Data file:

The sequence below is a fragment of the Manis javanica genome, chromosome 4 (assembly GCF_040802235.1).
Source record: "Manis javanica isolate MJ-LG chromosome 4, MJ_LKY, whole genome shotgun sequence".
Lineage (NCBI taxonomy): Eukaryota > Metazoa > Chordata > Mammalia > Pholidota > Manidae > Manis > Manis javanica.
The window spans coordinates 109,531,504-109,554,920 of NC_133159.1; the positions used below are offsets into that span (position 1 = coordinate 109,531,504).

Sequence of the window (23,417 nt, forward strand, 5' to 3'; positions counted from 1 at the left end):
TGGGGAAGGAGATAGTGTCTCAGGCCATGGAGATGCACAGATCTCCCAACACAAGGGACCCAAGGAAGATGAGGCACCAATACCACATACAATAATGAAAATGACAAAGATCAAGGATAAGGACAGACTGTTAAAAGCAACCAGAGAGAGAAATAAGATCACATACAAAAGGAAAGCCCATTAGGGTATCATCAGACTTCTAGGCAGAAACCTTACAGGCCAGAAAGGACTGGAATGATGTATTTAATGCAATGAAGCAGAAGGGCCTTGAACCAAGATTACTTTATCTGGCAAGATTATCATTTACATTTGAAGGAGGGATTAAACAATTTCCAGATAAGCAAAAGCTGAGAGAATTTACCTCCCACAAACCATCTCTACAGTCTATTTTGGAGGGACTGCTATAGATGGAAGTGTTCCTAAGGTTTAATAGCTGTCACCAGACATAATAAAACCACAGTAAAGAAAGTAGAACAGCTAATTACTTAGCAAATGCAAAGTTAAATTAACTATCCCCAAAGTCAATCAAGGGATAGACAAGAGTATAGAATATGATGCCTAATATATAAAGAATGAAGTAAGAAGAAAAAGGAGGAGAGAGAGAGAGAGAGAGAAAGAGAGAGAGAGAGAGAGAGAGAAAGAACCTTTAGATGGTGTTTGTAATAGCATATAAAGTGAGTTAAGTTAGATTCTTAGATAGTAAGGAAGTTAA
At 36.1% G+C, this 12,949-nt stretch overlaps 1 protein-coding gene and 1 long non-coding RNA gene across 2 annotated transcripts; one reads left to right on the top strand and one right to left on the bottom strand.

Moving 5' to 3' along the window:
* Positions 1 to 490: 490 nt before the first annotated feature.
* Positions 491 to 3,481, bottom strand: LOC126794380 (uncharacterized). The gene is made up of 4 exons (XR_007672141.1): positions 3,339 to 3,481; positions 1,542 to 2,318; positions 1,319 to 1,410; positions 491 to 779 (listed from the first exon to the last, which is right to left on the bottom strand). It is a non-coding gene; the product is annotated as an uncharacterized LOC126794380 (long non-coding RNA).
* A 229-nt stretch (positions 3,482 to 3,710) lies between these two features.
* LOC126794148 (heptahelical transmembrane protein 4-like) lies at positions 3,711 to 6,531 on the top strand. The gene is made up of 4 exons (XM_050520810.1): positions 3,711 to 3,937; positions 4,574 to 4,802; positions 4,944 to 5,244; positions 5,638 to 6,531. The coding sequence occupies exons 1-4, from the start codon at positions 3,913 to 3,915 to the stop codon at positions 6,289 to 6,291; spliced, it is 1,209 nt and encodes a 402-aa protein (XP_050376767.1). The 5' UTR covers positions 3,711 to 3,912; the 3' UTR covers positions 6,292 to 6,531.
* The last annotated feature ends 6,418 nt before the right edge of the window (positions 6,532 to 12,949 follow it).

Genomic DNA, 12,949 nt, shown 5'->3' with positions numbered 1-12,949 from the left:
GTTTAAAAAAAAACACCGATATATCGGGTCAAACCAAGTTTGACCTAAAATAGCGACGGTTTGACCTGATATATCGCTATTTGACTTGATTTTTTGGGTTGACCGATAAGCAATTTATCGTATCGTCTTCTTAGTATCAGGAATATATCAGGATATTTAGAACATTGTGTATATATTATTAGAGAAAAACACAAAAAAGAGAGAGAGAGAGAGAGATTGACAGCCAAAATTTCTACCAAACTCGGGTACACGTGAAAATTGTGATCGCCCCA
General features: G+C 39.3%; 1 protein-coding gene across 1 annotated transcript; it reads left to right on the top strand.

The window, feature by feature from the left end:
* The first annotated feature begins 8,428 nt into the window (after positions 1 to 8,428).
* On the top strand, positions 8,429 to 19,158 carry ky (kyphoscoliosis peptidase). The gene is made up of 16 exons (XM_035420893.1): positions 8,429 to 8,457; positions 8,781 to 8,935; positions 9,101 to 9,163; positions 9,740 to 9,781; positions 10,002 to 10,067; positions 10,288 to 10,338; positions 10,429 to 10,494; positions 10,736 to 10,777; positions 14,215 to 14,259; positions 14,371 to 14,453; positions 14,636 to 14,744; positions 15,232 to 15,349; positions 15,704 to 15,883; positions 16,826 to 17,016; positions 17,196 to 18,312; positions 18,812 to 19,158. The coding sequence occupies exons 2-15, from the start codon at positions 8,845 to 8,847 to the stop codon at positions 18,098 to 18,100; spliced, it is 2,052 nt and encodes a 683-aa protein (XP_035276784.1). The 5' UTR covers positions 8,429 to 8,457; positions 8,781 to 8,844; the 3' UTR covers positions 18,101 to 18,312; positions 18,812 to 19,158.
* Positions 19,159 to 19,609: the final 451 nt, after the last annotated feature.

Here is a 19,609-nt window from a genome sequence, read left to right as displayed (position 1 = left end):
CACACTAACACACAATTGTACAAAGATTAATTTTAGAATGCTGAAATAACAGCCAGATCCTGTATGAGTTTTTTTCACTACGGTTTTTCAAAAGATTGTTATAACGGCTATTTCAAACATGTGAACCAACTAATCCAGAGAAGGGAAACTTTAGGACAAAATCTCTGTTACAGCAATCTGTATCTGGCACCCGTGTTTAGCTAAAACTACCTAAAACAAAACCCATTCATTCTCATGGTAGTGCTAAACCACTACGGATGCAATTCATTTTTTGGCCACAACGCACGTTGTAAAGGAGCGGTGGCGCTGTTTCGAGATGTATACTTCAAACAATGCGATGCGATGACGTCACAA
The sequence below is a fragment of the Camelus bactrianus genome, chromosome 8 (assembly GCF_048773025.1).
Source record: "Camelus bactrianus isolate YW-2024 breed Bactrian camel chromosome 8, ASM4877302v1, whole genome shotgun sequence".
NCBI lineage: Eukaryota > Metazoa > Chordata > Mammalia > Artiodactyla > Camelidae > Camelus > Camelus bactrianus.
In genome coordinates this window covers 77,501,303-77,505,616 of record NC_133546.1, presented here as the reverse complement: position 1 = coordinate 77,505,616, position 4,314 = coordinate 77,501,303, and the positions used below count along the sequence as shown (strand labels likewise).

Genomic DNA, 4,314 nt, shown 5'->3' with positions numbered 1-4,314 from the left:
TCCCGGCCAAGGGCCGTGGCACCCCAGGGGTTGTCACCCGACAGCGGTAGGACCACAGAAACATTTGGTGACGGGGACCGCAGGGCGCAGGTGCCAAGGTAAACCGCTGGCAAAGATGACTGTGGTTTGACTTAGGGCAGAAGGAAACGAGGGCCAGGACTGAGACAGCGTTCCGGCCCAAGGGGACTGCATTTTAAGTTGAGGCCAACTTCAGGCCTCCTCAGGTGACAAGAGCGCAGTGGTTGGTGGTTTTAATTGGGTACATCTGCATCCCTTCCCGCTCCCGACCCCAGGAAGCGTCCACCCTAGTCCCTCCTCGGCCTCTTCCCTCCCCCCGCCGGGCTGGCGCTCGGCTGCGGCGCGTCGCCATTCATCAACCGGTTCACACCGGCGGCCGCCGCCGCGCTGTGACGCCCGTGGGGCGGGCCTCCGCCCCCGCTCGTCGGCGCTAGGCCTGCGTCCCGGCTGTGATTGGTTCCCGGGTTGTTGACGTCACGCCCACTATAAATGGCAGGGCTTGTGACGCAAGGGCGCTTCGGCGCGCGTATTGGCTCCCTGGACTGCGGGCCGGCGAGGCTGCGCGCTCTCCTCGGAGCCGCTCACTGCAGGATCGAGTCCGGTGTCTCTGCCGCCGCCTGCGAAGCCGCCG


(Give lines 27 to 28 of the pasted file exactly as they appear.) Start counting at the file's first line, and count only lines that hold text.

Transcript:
Genomic DNA, 4,314 nt, shown 5'->3' with positions numbered 1-4,314 from the left:
TCCCGGCCAAGGGCCGTGGCACCCCAGGGGTTGTCACCCGACAGCGGTAGGACCACAGAAACATTTGGTGACGGGGACCGCAGGGCGCAGGTGCCAAGGTAAACCGCTGGCAAAGATGACTGTGGTTTGACTTAGGGCAGAAGGAAACGAGGGCCAGGACTGAGACAGCGTTCCGGCCCAAGGGGACTGCATTTTAAGTTGAGGCCAACTTCAGGCCTCCTCAGGTGACAAGAGCGCAGTGGTTGGTGGTTTTAATTGGGTACATCTGCATCCCTTCCCGCTCCCGACCCCAGGAAGCGTCCACCCTAGTCCCTCCTCGGCCTCTTCCCTCCCCCCGCCGGGCTGGCGCTCGGCTGCGGCGCGTCGCCATTCATCAACCGGTTCACACCGGCGGCCGCCGCCGCGCTGTGACGCCCGTGGGGCGGGCCTCCGCCCCCGCTCGTCGGCGCTAGGCCTGCGTCCCGGCTGTGATTGGTTCCCGGGTTGTTGACGTCACGCCCACTATAAATGGCAGGGCTTGTGACGCAAGGGCGCTTCGGCGCGCGTATTGGCTCCCTGGACTGCGGGCCGGCGAGGCTGCGCGCTCTCCTCGGAGCCGCTCACTGCAGGATCGAGTCCGGTGTCTCTGCCGCCGCCTGCGAAGCCGCCG